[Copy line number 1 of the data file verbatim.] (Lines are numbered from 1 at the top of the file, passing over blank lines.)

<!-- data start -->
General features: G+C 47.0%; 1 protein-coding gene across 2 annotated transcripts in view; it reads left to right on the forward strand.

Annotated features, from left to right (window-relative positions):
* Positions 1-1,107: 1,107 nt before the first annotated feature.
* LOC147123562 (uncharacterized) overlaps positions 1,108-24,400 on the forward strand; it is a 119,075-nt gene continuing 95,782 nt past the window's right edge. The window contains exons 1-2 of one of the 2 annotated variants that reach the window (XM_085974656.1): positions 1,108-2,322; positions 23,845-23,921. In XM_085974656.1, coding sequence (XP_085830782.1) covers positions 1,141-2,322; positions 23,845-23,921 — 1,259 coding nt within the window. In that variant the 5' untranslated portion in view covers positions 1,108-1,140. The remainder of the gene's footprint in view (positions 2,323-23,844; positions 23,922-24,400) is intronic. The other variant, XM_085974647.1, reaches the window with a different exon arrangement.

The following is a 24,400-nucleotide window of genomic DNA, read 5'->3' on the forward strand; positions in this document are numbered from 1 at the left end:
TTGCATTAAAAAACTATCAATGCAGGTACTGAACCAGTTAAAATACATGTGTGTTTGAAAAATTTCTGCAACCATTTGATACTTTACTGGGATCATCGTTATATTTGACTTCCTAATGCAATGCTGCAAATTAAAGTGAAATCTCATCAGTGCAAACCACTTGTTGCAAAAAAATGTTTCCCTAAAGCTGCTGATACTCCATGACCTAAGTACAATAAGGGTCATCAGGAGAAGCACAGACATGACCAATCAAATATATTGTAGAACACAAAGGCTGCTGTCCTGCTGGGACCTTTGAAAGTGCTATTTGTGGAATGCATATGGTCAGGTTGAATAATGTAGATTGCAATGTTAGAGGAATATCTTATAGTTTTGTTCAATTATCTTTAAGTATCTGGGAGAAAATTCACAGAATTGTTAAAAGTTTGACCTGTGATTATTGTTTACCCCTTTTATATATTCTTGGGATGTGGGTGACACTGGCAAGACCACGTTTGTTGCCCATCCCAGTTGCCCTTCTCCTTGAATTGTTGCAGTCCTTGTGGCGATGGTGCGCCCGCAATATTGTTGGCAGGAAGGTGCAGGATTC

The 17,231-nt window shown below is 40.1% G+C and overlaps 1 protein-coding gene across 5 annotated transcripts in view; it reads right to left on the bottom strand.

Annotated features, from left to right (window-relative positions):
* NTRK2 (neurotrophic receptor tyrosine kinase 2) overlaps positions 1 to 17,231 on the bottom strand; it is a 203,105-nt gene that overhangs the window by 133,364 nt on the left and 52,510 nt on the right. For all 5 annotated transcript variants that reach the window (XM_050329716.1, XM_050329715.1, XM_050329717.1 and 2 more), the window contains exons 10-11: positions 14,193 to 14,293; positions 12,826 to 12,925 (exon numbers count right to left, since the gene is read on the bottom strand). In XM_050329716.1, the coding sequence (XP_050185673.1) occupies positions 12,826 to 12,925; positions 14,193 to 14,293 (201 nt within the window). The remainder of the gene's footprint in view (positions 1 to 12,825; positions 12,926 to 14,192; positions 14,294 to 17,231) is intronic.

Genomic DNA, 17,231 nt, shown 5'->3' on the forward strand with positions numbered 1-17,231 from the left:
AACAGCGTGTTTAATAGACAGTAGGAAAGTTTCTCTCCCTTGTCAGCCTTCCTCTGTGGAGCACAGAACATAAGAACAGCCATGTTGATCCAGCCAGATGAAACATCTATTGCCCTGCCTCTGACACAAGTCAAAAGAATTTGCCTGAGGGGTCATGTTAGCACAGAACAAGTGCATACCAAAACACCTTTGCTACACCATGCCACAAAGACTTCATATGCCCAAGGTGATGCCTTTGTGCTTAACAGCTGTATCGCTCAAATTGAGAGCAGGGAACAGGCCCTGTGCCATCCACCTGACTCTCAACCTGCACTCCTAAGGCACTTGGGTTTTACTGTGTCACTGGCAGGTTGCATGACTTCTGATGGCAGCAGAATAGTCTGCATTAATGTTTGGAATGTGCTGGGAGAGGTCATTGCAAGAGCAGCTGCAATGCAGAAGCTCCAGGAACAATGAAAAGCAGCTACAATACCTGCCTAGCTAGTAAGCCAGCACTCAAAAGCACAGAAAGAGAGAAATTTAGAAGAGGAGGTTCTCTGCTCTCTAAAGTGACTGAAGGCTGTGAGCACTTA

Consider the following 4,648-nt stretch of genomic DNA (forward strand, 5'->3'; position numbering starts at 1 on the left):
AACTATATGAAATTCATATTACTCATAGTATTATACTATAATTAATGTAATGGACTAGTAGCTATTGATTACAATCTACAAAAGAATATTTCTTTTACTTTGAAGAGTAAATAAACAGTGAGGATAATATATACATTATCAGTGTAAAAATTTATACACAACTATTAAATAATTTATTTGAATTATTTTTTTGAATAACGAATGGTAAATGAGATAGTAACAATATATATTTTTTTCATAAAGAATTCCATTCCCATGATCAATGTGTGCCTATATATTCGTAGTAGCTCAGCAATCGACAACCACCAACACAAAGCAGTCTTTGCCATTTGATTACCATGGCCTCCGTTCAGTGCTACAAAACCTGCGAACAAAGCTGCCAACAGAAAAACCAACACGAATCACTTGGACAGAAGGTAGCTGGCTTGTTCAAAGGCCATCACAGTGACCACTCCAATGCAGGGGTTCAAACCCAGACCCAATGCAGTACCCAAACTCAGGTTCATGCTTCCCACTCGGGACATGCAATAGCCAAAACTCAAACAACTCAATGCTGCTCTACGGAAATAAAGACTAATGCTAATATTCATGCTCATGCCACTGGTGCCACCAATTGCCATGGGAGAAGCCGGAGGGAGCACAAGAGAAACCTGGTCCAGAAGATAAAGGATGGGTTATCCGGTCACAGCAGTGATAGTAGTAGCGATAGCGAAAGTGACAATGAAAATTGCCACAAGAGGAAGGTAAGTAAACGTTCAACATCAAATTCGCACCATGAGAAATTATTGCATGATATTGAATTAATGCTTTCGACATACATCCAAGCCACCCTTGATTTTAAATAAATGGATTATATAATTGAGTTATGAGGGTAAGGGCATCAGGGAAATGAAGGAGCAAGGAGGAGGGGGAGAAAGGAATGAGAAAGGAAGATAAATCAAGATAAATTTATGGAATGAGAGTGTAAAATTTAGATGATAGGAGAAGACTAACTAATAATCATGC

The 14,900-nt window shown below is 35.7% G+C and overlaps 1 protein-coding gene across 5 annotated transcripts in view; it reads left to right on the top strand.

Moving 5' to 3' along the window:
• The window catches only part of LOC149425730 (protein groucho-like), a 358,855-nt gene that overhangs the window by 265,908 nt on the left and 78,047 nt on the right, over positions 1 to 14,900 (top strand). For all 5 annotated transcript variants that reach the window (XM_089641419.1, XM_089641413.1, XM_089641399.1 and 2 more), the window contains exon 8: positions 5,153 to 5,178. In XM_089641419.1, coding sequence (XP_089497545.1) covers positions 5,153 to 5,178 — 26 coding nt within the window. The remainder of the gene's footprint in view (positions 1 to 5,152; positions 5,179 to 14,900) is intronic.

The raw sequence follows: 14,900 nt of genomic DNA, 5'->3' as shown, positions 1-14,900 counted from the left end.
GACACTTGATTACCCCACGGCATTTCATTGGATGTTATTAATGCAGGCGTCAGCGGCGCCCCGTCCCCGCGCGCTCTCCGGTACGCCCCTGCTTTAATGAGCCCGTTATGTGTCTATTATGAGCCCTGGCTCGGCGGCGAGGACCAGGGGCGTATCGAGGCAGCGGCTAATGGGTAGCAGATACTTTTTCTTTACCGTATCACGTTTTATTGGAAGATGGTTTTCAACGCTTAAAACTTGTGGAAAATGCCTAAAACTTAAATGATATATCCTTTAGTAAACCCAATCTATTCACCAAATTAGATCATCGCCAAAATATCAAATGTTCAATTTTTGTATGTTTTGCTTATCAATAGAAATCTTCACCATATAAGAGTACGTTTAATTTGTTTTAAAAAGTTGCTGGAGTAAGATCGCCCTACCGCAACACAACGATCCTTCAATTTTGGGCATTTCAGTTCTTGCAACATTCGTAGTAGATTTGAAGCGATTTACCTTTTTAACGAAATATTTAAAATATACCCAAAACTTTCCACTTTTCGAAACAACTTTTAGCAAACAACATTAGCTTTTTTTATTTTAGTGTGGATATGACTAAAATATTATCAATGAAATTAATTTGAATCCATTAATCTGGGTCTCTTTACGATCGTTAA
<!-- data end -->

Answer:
General features: G+C 47.0%; 1 protein-coding gene across 2 annotated transcripts in view; it reads left to right on the forward strand.